What Was Stalin’s Controversial First Five Year Plan?

On 1 October 1928 Josef Stalin’s Soviet Russia launched the first Five Year Plan, a series of revolutionary economic reforms which transformed Russia from a peasant society into a power capable of resisting the might of Hitler’s Germany.

Bolshevik leader Vladimir Lenin had died in 1924, and in the ensuing power struggle the Georgian Josef Stalin came to the fore as the General Secretary and the de facto leader of Soviet Russia.

Mechanisation and collectivisation

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After a period of relative economic liberalism Stalin decided that a wholesale restructuring of the economy was needed, claiming that unless the Soviets caught up with the capitalist western powers they would be destroyed.

Stalin famously stated: ”We are fifty or a hundred years behind the advanced countries. We must make up this gap in ten years. Either we do it or they will crush us.”

The Five Year Plan involved the mechanisation and collectivisation of agriculture in a bid to make it more efficient, as well as the opening of huge new industrial centres in previously uninhabited areas rich in natural resources, such as Magnitogorsk, built near huge iron and steel reserves east of the Urals.

Economic activity was pushed in the direction of the heavy industries, which lead to a 350 percent increase in output, in a bid to prepare Russia for an industrialised war.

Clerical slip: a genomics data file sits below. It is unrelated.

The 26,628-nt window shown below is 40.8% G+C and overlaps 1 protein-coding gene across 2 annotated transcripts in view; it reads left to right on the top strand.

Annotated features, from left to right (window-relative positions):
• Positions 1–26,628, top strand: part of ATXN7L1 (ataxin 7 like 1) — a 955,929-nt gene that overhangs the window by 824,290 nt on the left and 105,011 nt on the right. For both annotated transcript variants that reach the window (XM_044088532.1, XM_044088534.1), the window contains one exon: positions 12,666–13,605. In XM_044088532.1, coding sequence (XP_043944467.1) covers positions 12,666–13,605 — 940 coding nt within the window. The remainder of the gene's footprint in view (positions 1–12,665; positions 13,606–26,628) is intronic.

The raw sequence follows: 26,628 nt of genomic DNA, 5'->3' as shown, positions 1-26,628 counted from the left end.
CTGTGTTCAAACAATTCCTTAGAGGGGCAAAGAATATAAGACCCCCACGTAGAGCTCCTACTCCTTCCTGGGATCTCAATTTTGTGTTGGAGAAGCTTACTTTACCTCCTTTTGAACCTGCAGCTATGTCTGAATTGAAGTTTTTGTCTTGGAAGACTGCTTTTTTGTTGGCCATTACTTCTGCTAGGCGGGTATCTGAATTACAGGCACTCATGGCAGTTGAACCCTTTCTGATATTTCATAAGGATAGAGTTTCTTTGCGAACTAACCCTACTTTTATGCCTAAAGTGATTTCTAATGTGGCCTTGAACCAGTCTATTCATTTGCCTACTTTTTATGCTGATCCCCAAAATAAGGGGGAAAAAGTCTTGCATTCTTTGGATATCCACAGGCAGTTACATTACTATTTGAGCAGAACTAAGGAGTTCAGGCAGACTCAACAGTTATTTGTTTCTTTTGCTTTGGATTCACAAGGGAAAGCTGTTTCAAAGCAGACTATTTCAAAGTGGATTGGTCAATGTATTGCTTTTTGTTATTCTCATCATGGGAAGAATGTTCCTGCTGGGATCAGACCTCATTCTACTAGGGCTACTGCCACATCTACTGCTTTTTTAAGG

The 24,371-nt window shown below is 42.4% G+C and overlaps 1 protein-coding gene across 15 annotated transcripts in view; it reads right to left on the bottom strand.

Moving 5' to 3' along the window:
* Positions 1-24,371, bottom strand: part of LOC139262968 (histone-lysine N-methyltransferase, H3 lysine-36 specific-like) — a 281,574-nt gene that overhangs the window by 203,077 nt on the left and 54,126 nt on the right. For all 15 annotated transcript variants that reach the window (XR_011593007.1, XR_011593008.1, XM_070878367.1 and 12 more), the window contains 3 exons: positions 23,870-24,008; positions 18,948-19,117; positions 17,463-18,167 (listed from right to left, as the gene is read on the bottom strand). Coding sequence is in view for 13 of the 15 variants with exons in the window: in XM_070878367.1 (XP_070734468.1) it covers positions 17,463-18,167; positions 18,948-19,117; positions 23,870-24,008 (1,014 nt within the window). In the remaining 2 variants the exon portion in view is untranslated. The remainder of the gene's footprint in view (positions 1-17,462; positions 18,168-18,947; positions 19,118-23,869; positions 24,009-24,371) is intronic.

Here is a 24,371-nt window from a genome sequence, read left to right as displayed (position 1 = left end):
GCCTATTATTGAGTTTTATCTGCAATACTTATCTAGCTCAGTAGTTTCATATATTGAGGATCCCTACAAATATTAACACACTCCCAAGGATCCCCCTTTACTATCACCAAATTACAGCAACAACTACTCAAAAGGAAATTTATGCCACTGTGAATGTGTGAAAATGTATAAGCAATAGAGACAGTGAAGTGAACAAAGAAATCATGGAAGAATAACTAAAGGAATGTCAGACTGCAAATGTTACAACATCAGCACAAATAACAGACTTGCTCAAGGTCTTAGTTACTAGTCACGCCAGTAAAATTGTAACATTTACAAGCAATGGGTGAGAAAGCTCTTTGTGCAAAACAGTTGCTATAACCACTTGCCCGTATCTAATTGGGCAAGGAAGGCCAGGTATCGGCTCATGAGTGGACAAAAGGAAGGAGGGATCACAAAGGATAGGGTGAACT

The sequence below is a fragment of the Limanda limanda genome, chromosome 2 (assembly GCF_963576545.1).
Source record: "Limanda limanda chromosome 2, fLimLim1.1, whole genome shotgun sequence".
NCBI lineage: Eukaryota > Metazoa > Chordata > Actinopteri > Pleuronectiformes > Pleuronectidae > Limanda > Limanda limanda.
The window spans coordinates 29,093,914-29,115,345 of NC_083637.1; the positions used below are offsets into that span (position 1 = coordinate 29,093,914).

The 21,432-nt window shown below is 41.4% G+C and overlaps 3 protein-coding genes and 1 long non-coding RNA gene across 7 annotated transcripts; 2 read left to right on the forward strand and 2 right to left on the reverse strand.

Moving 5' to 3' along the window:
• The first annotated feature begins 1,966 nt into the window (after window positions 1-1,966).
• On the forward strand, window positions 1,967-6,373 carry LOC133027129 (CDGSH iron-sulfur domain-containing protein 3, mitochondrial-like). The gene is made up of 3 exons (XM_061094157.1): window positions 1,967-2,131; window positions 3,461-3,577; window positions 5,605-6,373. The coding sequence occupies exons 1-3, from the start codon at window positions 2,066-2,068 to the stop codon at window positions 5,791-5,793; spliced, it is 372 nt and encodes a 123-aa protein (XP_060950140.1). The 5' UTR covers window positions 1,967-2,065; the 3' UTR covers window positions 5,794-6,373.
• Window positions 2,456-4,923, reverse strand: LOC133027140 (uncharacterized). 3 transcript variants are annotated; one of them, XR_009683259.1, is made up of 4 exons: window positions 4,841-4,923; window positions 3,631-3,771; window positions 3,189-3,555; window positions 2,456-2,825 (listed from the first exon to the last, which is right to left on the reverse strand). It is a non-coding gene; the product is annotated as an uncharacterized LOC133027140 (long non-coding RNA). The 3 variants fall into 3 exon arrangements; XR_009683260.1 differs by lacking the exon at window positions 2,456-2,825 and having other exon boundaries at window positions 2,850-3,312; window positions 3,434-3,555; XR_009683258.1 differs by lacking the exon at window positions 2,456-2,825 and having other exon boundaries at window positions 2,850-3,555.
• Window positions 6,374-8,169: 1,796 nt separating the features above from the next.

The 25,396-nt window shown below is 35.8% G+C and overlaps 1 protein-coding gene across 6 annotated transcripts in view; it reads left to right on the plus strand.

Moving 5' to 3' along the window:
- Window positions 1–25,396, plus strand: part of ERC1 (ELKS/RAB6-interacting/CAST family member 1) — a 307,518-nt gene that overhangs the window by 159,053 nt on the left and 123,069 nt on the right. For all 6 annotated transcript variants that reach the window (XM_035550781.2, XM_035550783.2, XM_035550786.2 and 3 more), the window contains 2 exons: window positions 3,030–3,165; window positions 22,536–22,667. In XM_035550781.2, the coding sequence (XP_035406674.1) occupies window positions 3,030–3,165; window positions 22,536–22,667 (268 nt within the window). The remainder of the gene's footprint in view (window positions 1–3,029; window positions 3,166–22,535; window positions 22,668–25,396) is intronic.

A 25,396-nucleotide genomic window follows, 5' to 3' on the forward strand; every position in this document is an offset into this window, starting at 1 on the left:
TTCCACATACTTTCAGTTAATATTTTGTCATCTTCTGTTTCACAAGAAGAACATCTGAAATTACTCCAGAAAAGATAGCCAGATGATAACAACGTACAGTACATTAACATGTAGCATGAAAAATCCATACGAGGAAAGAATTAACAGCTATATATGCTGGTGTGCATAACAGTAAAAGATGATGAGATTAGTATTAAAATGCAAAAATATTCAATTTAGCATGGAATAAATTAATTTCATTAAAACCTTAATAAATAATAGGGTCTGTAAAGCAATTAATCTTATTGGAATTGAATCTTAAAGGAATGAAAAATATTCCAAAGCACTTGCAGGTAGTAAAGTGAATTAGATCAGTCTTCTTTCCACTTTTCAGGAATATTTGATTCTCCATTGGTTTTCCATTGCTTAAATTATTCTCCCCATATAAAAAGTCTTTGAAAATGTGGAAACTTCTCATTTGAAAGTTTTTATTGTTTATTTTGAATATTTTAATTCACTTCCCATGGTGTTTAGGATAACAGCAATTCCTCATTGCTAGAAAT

It also had a revolutionary effect on society, as millions left the farms to pursue new lives in the cities.

Soviet Propaganda for the Five Year Plan. The text reads, “Plan is law, fulfillment is duty, over-fulfillment is honor!”

The human cost

Despite these successes, the Five Year Plan was not an unqualified success, and in terms of the cost in human life it was a cataclysmic disaster.

Aside from the terrible conditions in the new factories, where unskilled peasants had little idea of how to operate machines, the collectivisation of agriculture was ruinous.

Millions died in the subsequent famine and peasant disturbances, and a whole class of wealthier peasants – the Kulaks — were accused of sabotaging the progress of the Plan and were either massacred or imprisoned in Gulags, so that the state could exploit their land for collectivisation. 

As many of the deaths were in non-Russian areas such as the Ukraine, the Five Year Plan created lasting divisions between Russians and non-Russians.

The policies also played a role in causing the Holodomor, a mass famine in the Ukraine, and Soviet inactivity in response to the catastrophe has lead to a recent re-categorisation of events as a genocide against the Ukrainian people.

Ukrainian peasants starving on the streets of Kharkiv, 1933.

The Second World War

In the Second World War, the tensions caused by the first five year plan flared up, as Ukrainians and others were more willing to collaborate with the Nazis against the USSR.

The first Five Year Plan actually lasted four years, as supposedly it met all of its objectives earlier than expected, although this could be ascribed to Russian propaganda efforts. The first plan and the  subsequent ones which followed were critical in preparing Russia for an industrialised war.

It seems unlikely that Russia could have resisted Nazi invasion without the immense industrialisation program that had been undertaken in the years prior.

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However, the vast cost in human life of both the five year plans and the invasion of Russia itself remain a dark stain on the history of the 20th century.